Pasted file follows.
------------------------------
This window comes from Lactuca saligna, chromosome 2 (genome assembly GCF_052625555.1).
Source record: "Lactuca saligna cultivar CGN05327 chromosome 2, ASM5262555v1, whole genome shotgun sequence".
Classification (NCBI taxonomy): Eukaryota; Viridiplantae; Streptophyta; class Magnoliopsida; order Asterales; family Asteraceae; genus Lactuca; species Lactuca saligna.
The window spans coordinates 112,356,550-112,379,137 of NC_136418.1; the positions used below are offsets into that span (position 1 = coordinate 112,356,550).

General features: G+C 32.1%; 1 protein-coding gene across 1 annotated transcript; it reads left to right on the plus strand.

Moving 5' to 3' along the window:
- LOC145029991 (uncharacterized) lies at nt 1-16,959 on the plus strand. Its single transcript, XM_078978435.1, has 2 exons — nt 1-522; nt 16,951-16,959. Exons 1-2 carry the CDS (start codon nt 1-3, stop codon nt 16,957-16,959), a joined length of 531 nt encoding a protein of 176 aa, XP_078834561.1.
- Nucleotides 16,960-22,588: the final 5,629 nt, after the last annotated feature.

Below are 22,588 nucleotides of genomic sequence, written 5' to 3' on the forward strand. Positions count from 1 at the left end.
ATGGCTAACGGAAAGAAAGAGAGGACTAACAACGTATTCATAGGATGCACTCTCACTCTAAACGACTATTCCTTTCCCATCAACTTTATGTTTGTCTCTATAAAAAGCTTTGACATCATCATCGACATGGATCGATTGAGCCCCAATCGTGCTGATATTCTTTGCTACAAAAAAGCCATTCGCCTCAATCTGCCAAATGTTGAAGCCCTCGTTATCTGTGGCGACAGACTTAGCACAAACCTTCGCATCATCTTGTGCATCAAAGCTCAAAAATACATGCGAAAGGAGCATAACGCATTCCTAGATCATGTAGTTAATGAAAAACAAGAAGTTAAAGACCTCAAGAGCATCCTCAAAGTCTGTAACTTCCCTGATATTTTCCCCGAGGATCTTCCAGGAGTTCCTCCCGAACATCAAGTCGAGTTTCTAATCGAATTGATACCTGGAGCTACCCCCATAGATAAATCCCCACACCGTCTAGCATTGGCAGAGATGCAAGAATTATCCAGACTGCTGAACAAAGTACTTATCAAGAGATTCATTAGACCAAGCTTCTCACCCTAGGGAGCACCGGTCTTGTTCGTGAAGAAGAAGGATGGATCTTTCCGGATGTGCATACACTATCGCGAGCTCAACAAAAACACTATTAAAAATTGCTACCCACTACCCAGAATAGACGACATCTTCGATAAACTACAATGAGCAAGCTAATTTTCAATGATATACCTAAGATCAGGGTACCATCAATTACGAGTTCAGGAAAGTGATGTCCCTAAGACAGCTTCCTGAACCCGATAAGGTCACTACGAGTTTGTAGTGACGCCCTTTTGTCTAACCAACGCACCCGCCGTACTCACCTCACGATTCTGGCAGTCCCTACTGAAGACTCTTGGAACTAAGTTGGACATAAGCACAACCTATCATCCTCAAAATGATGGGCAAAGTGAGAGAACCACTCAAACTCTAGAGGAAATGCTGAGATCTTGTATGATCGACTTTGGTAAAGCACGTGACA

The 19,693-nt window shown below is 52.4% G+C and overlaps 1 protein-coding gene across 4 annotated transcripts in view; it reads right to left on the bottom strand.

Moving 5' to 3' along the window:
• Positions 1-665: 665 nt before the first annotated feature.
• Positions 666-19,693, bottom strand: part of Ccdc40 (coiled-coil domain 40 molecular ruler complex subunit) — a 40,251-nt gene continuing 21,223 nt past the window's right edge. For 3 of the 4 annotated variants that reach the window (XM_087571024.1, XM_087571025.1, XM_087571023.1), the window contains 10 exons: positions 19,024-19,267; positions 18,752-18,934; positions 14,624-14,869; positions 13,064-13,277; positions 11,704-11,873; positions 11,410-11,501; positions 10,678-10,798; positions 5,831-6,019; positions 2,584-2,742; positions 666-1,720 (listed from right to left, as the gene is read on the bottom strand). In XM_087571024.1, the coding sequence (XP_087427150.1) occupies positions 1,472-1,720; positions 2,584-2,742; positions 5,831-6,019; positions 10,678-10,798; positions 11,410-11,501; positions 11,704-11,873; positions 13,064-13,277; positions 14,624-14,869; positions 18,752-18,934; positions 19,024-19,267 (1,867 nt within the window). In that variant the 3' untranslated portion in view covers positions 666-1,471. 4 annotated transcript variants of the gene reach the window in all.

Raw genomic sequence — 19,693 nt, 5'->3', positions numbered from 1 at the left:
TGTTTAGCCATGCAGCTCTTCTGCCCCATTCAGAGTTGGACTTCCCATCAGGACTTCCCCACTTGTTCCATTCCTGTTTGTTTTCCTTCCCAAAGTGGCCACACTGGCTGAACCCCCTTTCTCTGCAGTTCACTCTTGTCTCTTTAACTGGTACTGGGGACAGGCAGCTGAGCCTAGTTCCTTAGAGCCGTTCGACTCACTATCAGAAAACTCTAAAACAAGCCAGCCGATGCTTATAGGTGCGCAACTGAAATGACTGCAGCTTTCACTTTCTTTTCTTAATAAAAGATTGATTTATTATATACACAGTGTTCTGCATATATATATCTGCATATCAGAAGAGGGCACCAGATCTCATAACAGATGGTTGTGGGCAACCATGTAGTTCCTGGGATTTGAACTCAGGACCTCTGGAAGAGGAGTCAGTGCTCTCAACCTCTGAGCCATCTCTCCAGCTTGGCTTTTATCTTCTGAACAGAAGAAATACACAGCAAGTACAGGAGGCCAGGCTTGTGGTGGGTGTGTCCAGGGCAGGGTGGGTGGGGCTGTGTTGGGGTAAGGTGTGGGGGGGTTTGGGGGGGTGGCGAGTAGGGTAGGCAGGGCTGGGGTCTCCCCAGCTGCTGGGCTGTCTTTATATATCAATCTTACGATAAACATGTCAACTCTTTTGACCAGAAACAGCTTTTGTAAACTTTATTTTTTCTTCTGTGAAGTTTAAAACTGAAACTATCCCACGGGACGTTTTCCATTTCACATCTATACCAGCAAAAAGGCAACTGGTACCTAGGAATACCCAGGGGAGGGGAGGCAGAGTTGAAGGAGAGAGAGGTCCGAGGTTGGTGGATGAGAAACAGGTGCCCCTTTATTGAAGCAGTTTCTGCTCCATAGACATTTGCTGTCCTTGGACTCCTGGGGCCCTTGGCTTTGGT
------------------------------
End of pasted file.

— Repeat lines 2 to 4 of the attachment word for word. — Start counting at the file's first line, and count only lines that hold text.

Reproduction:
Source record: "Lactuca saligna cultivar CGN05327 chromosome 2, ASM5262555v1, whole genome shotgun sequence".
Classification (NCBI taxonomy): Eukaryota; Viridiplantae; Streptophyta; class Magnoliopsida; order Asterales; family Asteraceae; genus Lactuca; species Lactuca saligna.
The window spans coordinates 112,356,550-112,379,137 of NC_136418.1; the positions used below are offsets into that span (position 1 = coordinate 112,356,550).